Growth stocks should also perform well if bond yields remain low. The cyclical profile of emerging markets remains bearish going into 2022, largely due to slower Chinese and global growth, a low vaccination rate, stagflation risks, a strong US Dollar, and recent rate hikes. However, the outlook for EM should improve as the year progresses.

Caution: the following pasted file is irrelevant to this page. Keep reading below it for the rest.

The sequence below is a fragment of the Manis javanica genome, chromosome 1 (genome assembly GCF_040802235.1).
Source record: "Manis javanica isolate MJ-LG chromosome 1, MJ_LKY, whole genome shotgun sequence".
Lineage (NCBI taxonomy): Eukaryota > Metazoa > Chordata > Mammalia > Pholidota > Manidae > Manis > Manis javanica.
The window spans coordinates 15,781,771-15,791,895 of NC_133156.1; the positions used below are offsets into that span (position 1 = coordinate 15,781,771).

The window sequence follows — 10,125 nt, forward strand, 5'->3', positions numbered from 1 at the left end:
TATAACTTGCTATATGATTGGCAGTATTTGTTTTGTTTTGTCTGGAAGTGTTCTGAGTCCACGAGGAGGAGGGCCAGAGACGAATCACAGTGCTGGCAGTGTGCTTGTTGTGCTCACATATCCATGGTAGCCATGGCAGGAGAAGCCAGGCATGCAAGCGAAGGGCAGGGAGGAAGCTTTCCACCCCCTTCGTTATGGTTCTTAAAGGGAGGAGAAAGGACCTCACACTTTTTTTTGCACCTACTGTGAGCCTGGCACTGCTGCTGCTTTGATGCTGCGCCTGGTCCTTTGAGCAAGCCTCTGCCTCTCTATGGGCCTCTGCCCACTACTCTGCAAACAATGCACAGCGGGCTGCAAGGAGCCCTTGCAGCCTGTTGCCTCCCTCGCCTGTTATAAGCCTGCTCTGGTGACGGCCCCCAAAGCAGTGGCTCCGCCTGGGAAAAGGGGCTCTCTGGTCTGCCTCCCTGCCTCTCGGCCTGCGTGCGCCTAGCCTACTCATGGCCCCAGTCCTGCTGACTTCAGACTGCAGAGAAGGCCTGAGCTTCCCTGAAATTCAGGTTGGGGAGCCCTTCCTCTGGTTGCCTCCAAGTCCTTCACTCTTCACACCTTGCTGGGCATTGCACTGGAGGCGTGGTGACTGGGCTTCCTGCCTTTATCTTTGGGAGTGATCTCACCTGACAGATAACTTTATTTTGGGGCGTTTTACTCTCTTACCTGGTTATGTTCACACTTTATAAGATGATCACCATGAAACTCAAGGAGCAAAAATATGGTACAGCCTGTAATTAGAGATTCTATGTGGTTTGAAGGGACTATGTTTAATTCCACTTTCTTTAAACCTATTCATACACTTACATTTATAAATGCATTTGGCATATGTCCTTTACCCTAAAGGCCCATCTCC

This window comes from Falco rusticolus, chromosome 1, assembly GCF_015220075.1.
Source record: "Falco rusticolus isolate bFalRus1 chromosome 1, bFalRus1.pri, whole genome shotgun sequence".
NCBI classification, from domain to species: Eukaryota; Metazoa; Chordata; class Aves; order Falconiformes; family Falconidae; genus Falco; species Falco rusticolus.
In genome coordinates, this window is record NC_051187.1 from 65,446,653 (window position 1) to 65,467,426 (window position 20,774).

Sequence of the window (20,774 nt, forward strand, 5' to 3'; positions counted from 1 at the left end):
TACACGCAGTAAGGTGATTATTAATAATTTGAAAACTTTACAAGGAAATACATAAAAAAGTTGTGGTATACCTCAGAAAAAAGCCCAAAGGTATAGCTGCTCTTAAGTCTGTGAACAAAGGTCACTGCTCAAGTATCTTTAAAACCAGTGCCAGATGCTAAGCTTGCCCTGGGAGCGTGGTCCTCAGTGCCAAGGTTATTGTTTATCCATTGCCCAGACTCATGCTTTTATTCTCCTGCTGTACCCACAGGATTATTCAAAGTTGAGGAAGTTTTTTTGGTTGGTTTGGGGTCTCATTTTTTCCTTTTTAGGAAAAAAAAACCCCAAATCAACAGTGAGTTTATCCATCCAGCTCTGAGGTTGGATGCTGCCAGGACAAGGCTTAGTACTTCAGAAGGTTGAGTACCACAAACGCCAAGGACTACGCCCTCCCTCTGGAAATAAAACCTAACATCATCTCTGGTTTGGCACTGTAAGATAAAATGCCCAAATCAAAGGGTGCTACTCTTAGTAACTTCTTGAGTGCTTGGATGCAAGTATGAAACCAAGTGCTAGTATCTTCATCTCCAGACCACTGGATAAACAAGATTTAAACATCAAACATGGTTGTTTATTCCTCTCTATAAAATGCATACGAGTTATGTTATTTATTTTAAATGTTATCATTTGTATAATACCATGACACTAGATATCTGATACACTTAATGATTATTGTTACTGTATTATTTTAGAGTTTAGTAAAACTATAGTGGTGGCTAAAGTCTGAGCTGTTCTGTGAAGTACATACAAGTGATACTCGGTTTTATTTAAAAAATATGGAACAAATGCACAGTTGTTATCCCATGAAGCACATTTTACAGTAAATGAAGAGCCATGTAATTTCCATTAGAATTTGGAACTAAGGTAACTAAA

The world economy, policy and financial markets will go through major transitions next year. I expect this to fuel increased volatility in financial asset prices and precipitate big leadership changes in global equity markets, and perhaps currencies. A barbell investment strategy remains sensible with an appropriate balance between value, growth, cyclical, and defensive equities with hedges in place against the prospect of both higher inflation and weaker growth. A more active investment strategy, rising volatility, a greater dispersion of returns both within and across asset classes and stock selection could all play a key part in performance next year. A significant China easing, the Fed turning more dovish, inflation concerns subsiding (or Omicron proving less dangerous than feared) would almost certainly be bullish for markets. It makes sense to be cautious and stay a bit more defensively positioned for now. However, the longer-term investment outlook remains favourable, and we will be looking for opportunities to add to our themes and other preferred holdings over the next few months.